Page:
about the increased thickness of the secretions. Another disadvantage of the firstgeneration antihistamines is that most must be administered three to four times daily. If first-generation antihistamines are recommended by a health care practitioner, care must be taken to educate the patient about these CNS and anticholinergic side effects. Patients who take other sedative substances are prone to an additive effect from the antihistamine. Those taking any other medications with anticholinergic or antimus-carinic properties may experience additive effects from the antihistamine. The elderly are, in general, more sensitive to both types of adverse effects.

Currently available oral second-generation H1 antihistamines are cetirizine, le-vocetirizine, loratadine, desloratadine, fexofenadine, and acrivastine. All except ac-rivastine are available alone, and some are marketed in combination with the decongestant pseudoephedrine. At the time of this writing, only cetirizine and loratadine are available OTC. The second-generation antihistamines do not have the anticholinergic effects of the first-generation agents. Based on current literature, no single H1 anti-

histamine (first or second generation) is clearly superior in efficacy; however, very few head to head comparative studies have been conducted. The oral second-generation antihistamines are effective for the sneezing, itching, and rhinorrhea of AR, but less effective for the nasal congestion. They also improve ocular symptoms. Intranasal antihistamines are better for nasal congestion.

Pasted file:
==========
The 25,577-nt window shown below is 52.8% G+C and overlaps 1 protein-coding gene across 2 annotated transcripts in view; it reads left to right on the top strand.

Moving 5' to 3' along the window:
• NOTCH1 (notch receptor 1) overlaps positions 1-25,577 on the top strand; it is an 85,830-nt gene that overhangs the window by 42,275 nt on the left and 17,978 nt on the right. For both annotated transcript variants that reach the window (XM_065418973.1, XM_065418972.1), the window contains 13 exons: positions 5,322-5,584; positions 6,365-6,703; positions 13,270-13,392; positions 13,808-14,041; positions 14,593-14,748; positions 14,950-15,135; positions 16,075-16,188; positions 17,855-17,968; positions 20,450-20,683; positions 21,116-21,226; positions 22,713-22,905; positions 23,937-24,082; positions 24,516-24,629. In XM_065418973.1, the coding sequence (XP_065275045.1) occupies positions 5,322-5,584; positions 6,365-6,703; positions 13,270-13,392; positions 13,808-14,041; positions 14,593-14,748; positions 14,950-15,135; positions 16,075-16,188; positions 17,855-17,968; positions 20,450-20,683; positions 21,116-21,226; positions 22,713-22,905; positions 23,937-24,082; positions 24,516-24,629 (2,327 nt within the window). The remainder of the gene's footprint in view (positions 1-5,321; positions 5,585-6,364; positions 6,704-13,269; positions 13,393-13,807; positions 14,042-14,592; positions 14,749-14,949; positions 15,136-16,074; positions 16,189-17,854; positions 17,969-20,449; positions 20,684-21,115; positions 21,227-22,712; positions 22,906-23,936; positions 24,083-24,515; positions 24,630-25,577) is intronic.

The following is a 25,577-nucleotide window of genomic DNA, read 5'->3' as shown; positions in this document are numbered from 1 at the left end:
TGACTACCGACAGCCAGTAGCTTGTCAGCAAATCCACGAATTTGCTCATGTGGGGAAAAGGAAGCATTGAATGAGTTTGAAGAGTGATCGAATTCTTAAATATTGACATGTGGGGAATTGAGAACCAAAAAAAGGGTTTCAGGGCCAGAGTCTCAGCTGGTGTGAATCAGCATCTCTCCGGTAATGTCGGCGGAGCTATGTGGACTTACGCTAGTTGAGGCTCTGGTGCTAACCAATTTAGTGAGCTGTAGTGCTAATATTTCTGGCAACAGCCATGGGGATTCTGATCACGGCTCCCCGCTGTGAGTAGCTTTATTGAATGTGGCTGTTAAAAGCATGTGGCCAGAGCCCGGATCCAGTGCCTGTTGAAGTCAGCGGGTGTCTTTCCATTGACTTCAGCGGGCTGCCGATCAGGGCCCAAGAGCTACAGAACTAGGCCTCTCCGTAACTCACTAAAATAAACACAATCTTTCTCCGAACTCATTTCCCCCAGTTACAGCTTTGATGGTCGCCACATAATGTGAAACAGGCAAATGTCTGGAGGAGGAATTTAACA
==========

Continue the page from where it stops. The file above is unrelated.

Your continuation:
Fexofenadine has virtually no sedative effects, even at doses higher than usually recommended. Loratadine and desloratadine are not sedative at recommended doses, but can be at higher doses. Cetirizine, levocetirizine, and acrivastine have some sedative effects, even at recommended doses.1 All the oral second-generation agents require some dosage reduction with impaired renal function, although the specific recommendations vary with creatinine clearance.30 To date, none of the currently available oral second-generation antihistamines have been reported to cause QT prolongation or torsade de pointes, as were associated with the two agents that have been removed from the U.S. market (terfenadine and astemizole).13 Most of the oral second-generation antihistamines can be administered once daily (except for the lower dosage forms of fexofenadine), which probably improves adherence.

There are only two intranasal antihistamine products available in the U.S. market at the time of this writing. Both azelastine and olopatadine are considered second-generation agents, although they also have some mast cell stabilizing effects. Both are available only by prescription. The most common side effect of these products is a bitter taste. This occurs in up to 20% of patients on azelastine, and probably somewhat fewer on olopatadine.1 Also, there is enough systemic absorption to cause sedation in some patients using azelastine (about 10%) and perhaps somewhat fewer on olopatadine.1 However, there are no direct comparisons of the two agents, so definitive statements regarding their relative efficacy and side-effect incidence cannot be made. See Table 62-7 for the single-agent second-generation antihistamine products.

© Many patients with mild to moderate AR are adequately treated with an OTC oral first- or (preferably) second-generation antihistamine alone. Others may prefer the intranasal administration of an antihistamine, but these require a prescription. Still others may prefer fexofenadine by prescription due to the absence of sedation. Some patients will need or prefer combination therapy. If nasal congestion is not relieved by the above regimens, addition of a decongestant is reasonable, either alone or as a combination product (see Decongestant section below). Perhaps even the combination of an oral with an intranasal antihistamine is reasonable for some patients, depending on their preferences. Other pharmacologic agents can be combined with oral and/or intranasal antihistamines, as necessary for optimal control of symptoms (see below).